Autumn Statement: Enough support for small businesses?

Autumn Statement: Enough support for small businesses?

The Forum of Private Business has given the Chancellor 6/10 for his first Autumn Statement, disappointed that he has not gone further to support small businesses in the post Brexit era.

“The freeze on fuel duty is welcome for all those businesses involved in transport, and the initiatives to support house builders will be good for those businesses in the construction sector, and its supply chain,” says Ian Cass, Chief Executive of the Forum, “but there is not much good news for our high street businesses, and importing manufacturers who are suffering at the hands of the weak pound, and who have no real indication of what a post Brexit UK will look like.”

The Forum believes that the Chancellor could have been much bolder. “It is a pity that the Chancellor did not take the opportunity to change the dividend threshold from the existing 5% to 10% as suggested in our 10 point plan, and that the planned reduction in Corporation Tax to 15%, promoted by George Osborne in his final budget, does not appear to have been formerly confirmed by Philip Hammond. This would have gone some way to compensating for the difficulties that some businesses are now facing. It is really disappointing that he has opted for caution over stimulus,” adds Ian Cass.

The absence of any specific incentives to improve skills through training is an opportunity lost. “Small businesses find it very difficult to attract the talent that they need to succeed, and a reinforcement of the Apprenticeship agenda would have been a move in the right direction,” says Ian Cass. ‘As we read through the finer detail over the coming days, we hope that there will be some recognition of this. Not having it as a major issue to be addressed is disappointing.”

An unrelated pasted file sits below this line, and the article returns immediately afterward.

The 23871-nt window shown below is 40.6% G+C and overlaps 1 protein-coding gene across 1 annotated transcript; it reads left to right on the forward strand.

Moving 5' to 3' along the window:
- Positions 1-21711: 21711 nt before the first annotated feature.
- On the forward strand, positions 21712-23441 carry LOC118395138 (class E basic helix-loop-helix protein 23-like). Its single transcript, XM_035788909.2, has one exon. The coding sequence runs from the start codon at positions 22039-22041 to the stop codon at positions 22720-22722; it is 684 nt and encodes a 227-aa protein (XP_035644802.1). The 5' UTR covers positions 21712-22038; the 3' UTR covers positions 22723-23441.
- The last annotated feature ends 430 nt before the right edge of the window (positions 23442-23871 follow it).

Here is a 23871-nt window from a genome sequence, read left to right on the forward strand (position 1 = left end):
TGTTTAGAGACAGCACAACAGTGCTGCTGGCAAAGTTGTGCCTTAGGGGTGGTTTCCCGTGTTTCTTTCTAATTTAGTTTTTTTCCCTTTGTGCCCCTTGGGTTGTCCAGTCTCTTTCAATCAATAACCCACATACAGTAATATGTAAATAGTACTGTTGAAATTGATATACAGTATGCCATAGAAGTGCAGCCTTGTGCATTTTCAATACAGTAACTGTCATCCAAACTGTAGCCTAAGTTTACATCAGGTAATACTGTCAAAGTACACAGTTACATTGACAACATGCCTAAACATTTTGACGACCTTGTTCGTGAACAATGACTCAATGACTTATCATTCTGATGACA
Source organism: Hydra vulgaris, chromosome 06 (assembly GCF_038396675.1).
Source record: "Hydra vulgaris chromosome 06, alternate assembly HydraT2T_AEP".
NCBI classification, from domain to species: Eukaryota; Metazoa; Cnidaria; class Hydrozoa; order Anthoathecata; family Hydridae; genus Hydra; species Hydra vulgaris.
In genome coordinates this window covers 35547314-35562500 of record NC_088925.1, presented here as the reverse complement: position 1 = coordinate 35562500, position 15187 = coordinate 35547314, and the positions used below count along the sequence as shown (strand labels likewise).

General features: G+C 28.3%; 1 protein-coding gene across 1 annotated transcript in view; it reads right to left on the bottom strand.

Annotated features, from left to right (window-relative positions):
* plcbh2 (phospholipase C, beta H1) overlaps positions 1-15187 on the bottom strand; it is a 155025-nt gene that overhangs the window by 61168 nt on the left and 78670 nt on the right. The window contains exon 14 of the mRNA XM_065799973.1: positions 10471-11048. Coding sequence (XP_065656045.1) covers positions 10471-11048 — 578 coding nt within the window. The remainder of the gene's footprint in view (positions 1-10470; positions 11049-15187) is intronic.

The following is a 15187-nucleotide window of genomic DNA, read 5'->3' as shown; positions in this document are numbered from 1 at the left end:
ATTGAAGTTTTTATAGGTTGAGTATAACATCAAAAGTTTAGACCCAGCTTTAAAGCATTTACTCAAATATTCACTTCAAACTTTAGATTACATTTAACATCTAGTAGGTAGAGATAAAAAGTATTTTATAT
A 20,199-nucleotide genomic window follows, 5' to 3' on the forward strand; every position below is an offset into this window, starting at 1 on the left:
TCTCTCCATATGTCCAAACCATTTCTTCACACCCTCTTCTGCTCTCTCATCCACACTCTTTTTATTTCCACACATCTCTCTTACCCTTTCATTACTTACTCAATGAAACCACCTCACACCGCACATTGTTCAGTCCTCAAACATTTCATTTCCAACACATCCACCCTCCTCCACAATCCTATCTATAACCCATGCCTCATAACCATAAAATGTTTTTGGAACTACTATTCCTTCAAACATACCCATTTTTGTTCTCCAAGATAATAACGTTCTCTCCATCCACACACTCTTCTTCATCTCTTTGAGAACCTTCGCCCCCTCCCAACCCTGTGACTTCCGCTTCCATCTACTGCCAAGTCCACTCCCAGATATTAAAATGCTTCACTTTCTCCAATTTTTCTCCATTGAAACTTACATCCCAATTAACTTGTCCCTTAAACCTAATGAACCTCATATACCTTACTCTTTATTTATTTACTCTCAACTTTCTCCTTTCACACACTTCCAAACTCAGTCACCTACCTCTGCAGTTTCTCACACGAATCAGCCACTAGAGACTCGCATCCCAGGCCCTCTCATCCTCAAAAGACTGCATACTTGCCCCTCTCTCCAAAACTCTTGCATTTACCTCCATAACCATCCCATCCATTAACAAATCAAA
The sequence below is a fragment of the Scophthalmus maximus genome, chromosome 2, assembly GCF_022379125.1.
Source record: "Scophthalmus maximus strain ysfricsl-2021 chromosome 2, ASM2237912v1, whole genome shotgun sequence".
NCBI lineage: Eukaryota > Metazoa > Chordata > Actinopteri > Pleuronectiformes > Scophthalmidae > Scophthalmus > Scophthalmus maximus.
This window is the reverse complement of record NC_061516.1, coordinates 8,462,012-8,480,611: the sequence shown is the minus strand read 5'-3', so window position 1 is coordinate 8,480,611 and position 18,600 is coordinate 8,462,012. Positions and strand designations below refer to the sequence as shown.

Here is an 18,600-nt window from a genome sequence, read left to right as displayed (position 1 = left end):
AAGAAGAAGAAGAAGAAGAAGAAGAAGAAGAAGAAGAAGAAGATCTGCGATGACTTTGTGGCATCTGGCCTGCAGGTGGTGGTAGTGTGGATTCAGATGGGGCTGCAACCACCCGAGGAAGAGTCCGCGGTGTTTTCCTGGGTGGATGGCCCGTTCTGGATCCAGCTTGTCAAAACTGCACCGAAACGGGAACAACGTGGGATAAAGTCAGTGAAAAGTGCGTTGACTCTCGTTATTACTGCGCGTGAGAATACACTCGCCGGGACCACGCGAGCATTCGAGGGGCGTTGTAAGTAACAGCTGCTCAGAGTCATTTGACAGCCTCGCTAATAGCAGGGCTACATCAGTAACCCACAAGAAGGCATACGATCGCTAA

The Forum continues to push for a simplification of the UK tax system and the removal of red tape. “Business owners continually find themselves being drawn away from production and growing their businesses as they grapple with the country’s massively complicated regulatory environment, and it is disappointing that yet again the opportunity has been missed to make life easier for small businesses,” added Ian Cass. “This is particularly apposite if businesses are to benefit from the newly announced Productivity Fund, the fine print of which many businesses will be eagerly awaiting.”

Related posts